She also testified that she went out to eat less than one night a week, and that she was a “careful” spender and that when she did go out to eat, it was to moderately priced restaurants. Consequently, the court found that $200 in “spending money” and $300 for “entertainment expenses” was excessive and reduced those amounts, although the order does not specify what reduction was made. that the party to whom fees, costs, and disbursements are awarded does not have the means to pay them. Husband’s salary increase arguably decreases the value of the asset to be sold. In the interests of judicial efficiency, we remand to the district court for a determination of whether or not husband’s salary increase constitutes a breach of his fiduciary duty.

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eric lundeen

Geske v. Marcolina, 624 N.W.2d 813, 817 (Minn. App. 2001). Wife argues that the district court failed to protect her lien interest in AVVR pending its sale. Wife’s argument arises from husband’s postdecree salary increase of over $43,000 annually. Wife next argues that the court erred in failing to require husband to reimburse her for taxes she paid on the parties’ rental income because husband expended funds from the rental income account during the dissolution for his own personal expenses. In denying wife’s motion, the court found that the vast majority of the rental income was used to pay off mortgages on their marital property, thereby benefiting both parties. Under the facts presented here, the valuation date of the building is functionally the date of the sale, which has yet to occur.

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The record reveals that the parties’ attorneys agreed, contrary to the court’s order (and without seeking the court’s permission), to extend the time for exchange of trial exhibits. Indeed, the court assessed each party $1,000 costs for failure to comply with the amended order for trial. Appellant argues that the district court abused discretion in denying her both need-based and conduct-based attorney fees. An award of need-based attorney fees under Minn. § 518.14, subd. 1 , “rests almost entirely within the discretion of the trial court and will not be disturbed absent a clear abuse of discretion.” Crosby v. Crosby, 587 N.W.2d 292, 298 (Minn. App. 1998) , review denied (Minn. Feb. 18, 1999). In a footnote in Geske v. Marcolina, 624 N.W.2d 813, 817 n.1 (Minn. App. 2001), this court acknowledges that there is a question of whether Minn.

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The court’s findings of wife’s reasonable monthly expenses are also supported by evidentiary exhibits that include husband’s analysis of wife’s monthly expenses substantiated by her own bank and credit card statements. Including expenses currently paid for by husband and AVVR, wife’s average monthly expenses from were $4,006.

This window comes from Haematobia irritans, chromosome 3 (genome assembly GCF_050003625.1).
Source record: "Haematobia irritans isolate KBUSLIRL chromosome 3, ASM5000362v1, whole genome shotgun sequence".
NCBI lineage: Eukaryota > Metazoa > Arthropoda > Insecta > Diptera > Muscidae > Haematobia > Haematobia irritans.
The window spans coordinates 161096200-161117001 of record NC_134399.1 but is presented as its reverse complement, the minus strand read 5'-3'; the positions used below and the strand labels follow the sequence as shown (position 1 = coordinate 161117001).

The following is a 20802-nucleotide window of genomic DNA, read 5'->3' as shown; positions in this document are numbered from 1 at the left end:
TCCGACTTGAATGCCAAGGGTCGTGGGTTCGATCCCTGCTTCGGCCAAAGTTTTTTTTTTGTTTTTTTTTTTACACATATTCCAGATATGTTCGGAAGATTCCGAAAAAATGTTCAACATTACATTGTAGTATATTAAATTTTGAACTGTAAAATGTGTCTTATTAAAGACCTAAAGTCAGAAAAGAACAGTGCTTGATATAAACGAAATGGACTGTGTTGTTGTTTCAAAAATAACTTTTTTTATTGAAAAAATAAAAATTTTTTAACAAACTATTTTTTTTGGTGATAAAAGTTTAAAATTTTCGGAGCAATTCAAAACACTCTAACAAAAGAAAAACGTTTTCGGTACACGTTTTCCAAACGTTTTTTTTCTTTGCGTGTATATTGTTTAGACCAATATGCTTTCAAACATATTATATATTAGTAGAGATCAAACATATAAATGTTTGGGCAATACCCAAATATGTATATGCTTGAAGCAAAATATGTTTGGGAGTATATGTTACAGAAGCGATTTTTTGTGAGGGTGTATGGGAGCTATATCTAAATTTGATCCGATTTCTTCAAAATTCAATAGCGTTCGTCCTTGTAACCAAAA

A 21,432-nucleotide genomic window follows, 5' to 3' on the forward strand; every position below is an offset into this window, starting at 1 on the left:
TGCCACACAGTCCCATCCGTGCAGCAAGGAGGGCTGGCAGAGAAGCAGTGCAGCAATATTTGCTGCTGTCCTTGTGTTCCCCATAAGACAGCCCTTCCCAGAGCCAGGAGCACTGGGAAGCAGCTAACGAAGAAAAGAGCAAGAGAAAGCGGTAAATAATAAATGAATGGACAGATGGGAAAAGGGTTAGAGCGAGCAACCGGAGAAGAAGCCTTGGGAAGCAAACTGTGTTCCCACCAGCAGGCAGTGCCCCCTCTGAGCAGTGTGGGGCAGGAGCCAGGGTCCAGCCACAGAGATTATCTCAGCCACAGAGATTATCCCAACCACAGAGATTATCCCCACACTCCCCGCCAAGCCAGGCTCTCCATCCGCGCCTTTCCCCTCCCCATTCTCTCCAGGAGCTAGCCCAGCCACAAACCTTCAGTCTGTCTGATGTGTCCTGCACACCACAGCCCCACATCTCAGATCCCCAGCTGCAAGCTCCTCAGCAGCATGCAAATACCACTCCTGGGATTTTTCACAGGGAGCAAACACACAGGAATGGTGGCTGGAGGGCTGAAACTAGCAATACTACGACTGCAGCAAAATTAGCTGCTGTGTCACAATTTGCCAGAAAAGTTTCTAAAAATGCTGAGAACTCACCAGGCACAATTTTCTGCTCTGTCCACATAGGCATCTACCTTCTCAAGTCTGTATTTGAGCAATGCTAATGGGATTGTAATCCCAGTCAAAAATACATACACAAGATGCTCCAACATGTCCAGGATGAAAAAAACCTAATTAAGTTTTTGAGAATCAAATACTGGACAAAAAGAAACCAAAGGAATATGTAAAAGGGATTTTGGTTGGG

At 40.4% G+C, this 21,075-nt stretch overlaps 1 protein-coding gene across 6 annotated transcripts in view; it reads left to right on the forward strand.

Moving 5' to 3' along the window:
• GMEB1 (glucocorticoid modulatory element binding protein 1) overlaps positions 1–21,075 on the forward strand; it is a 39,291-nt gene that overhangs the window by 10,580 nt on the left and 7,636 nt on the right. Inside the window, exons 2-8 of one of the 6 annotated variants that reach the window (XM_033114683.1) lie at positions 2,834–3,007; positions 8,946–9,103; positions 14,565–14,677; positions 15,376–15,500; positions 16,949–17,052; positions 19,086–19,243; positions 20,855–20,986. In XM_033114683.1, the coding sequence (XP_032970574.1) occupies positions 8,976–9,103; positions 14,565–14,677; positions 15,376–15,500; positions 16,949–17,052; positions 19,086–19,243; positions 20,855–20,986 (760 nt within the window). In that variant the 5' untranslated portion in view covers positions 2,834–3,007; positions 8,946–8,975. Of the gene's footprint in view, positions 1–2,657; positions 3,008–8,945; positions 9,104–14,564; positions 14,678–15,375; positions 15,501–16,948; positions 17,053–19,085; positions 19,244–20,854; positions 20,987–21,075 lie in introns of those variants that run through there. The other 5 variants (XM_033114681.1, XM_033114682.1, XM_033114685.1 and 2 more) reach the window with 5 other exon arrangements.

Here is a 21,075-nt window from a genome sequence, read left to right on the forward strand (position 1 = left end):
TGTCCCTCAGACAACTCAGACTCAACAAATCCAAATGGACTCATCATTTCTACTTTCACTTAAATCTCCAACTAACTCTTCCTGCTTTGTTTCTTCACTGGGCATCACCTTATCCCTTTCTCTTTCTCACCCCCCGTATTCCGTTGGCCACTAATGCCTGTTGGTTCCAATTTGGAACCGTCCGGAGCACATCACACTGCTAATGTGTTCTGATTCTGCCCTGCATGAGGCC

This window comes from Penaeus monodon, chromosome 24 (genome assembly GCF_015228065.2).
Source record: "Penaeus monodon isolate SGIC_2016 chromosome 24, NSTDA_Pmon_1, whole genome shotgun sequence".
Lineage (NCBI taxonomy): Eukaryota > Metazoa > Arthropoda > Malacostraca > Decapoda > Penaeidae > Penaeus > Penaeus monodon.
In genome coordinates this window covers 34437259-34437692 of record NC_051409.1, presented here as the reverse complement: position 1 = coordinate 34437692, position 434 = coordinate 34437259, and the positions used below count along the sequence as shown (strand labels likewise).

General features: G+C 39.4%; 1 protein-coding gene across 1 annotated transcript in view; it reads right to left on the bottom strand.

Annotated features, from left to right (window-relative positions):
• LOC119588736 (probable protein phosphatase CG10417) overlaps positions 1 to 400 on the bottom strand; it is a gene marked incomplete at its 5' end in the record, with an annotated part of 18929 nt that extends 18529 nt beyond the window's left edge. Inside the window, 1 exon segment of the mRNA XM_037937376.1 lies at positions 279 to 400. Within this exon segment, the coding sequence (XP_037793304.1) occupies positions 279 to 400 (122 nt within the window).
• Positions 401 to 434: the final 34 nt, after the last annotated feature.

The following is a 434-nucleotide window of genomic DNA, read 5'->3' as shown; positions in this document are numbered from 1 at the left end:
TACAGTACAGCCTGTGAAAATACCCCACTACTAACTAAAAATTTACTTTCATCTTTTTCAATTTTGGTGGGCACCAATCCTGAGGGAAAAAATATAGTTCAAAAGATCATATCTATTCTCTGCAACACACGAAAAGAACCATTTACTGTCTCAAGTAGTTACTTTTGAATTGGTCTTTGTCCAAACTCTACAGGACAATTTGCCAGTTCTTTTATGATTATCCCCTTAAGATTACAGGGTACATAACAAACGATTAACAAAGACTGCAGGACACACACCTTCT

Given the standard of living the parties enjoyed during their marriage, the court awarded wife $4,500 per month in temporary maintenance, finding that wife would be self-supporting after the sale of the business. The record reveals that the parties had a traditional marriage. Wife stayed home to care for the children while husband was the wage-earner, employed as CEO of their closely-held corporation, AVVR, Inc. During the last years of their marriage, the corporation paid wife $43,200 per year in salary, although she performed no duties for the corporation. Husband, as president, earned a gross annual income of approximately $187,000. The couple also earned gross annual income of $64,800 from a rental property. The court determined husband’s current net monthly income to be approximately $12,000 and his reasonable monthly expenses to be $5,180.

Thus, on the record before us, we cannot conclude that the court abused discretion in finding wife’s reasonable monthly expenses to be $4,715. The district court specifically identified the conduct of the parties that contributed to the length and expense of the proceedings.

We affirm in part, reverse in part, and remand. Thus, it is uncertain that wife will have the means to become self-sufficient. Further, until husband retires, it is likely he will have ample resources to provide wife with spousal maintenance. Should husband’s resources change upon retirement, or should wife’s investment prove adequate, he can subsequently move for modification under Minn. Accordingly, we conclude that the court’s findings support an award of permanent maintenance and that the district court erred in awarding temporary maintenance.